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Late one night in the spring of 2004, downtown D.C. dance club Five’s general manager, Tim Sherman, spied a rather unseasonable scene at his second-floor bar. Sitting at the counter was a man with snowy white powder “all over his shirt,” Sherman recalls. And also, he adds, “on the bar.”
Sherman is no meteorologist, but he was sure this was no hoarfrost. The messy patron appeared to be openly using cocaine. Or at least trying to.
Though his club strives to provide patrons with “a hospitable environment,” according to its Web site, the boorish manager wasted no time in expelling the heavily dusted clubber. At the door, one of the club’s bouncers flagged down a police officer, who promptly arrested and hauled away the offending customer.
“Handled speedily and by the book,” is how Five’s lawyer, Michael Fonseca, later described the incident to the District’s Alcoholic Beverage Control (ABC) Board—just the way proprietors like to portray today’s avowedly anti-drug club scene.
Disco-era impresario Steve Rubell must be sniffing in his grave.
Clubs and drugs just don’t mix the way they did back when Rubell’s notorious Studio 54 went so far as to incorporate its celebration of illicit-chemical intake into the décor: Famously hanging above the dance floor was a man-in-the-moon mobile that lit up each time a magical spoon passed under its nose.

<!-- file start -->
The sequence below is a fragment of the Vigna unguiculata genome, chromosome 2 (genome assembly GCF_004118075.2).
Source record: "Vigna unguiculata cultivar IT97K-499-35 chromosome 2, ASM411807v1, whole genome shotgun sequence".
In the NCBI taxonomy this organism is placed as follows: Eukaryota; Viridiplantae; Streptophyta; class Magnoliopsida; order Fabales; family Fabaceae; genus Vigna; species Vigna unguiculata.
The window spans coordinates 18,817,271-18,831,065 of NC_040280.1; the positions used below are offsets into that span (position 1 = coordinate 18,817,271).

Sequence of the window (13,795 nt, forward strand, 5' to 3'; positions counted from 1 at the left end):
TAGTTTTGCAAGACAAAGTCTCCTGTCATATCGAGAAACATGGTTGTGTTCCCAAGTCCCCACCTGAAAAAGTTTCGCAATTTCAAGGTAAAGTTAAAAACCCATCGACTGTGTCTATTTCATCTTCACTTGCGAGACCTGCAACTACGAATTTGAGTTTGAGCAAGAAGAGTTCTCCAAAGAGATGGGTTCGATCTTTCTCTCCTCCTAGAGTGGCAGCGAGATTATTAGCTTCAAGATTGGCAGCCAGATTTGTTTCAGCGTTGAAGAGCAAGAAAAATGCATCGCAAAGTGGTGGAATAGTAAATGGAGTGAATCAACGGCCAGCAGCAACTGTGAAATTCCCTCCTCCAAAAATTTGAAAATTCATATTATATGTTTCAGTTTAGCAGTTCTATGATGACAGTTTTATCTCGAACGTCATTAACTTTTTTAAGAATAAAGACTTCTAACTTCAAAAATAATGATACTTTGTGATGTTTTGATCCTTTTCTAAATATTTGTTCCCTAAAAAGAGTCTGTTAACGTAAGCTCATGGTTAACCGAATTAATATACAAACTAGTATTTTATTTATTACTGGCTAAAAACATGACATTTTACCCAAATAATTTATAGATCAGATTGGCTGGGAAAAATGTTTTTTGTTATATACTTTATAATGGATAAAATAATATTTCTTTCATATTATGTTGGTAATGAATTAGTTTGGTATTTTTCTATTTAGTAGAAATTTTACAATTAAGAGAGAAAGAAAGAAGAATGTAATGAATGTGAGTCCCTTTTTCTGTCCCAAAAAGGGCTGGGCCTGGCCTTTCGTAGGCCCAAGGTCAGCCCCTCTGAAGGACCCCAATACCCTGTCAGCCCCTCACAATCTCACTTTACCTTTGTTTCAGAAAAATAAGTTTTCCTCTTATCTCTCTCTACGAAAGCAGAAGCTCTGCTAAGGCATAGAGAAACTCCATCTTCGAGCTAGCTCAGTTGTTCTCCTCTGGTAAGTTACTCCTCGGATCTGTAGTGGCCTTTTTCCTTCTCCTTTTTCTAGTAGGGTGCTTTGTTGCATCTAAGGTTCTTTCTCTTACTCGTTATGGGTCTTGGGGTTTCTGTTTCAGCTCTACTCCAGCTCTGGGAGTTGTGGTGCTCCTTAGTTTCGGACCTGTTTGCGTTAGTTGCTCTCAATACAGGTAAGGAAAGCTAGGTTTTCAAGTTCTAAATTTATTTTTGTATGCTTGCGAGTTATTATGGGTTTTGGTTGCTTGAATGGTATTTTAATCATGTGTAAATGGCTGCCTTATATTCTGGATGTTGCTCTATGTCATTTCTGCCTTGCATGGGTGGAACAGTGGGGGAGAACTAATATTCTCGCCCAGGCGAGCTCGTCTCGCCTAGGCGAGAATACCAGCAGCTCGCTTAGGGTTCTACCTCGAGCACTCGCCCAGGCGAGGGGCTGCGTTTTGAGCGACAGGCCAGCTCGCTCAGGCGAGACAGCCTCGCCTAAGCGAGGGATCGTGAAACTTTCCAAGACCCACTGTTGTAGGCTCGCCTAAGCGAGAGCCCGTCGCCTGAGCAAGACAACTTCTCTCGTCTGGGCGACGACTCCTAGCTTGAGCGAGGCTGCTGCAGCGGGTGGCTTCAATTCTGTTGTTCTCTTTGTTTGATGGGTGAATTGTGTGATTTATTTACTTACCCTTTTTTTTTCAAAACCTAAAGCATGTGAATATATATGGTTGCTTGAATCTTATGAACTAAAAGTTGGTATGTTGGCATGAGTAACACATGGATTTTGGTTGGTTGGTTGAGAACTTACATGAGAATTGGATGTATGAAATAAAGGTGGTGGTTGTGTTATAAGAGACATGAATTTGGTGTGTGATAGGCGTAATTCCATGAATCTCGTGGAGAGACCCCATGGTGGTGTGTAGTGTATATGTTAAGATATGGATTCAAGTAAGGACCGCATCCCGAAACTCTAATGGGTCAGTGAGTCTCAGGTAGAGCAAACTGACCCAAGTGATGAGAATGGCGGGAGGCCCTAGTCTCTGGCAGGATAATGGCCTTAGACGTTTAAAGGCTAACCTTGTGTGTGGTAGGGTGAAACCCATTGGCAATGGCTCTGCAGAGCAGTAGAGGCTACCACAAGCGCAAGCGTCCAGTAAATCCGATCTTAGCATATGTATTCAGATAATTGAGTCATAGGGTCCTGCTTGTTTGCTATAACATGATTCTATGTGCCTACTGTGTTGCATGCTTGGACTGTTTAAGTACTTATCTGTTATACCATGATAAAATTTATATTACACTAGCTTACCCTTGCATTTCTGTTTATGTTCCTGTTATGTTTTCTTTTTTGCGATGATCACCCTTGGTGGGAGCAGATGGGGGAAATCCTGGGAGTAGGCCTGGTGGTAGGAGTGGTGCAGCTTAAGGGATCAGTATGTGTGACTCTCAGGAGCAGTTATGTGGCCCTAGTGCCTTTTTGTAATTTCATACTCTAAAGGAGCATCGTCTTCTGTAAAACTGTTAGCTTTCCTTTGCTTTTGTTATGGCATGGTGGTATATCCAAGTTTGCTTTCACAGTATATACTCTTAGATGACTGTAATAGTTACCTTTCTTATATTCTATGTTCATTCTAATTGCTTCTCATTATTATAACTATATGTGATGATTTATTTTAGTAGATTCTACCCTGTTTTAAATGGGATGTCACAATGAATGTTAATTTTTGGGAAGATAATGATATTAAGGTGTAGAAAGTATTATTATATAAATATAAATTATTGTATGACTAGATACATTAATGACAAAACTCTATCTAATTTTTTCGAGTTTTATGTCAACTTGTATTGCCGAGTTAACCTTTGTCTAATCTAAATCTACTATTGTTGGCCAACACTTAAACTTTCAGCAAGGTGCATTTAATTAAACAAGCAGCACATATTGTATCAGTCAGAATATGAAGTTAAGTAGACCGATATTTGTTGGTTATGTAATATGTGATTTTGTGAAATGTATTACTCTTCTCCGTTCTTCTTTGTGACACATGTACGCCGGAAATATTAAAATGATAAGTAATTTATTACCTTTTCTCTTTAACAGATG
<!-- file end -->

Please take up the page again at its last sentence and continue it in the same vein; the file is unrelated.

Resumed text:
Nowadays, nightclubs often display starkly different drug-related messages, such as the not-so-subtle sign posted around D.C.’s own 9:30 Club: “ILLEGAL DRUG USE WILL NOT BE TOLERATED.”
Sure, strongly worded disclaimers and by-the-book exit strategies might be enough to appease local regulators when contraband is found on your premises. But are they enough to ward off the feds?
Facing an increased risk of prosecution following Congress’ passage of the controversial Illicit Drug Anti-Proliferation Act of 2003—aka the RAVE Act—some club operators might be willing to adopt more drastic measures.
That’s where Woodbridge, Va., business consultant Patrick Keough is looking to cash in.
A former military intelligence officer, Keough is president and CEO of Corporate Integrity Services LLC, which he describes as “a very high-end boutique [private-investigations] firm that provides specialized litigation support to law firms and corporate entities.” Now serving the highly specialized entertainment industry.
Last week, Keough and an associate, Miami attorney Robert F. Lewis, traveled to Atlantic City, N.J., to pitch their services to scores of East Coast nightlifers at a convention hosted by national trade mag Nightclub & Bar.
Out of hundreds of exhibits showcasing products and services ranging from cryogenic fog machines to computerized beer-tap-monitoring systems and patented shot-luge-table technology, theirs was perhaps the most shocking. Well, with the possible exception of the pump-operated liquor-spewing latex strap-on mammaries called Hooter Shooters.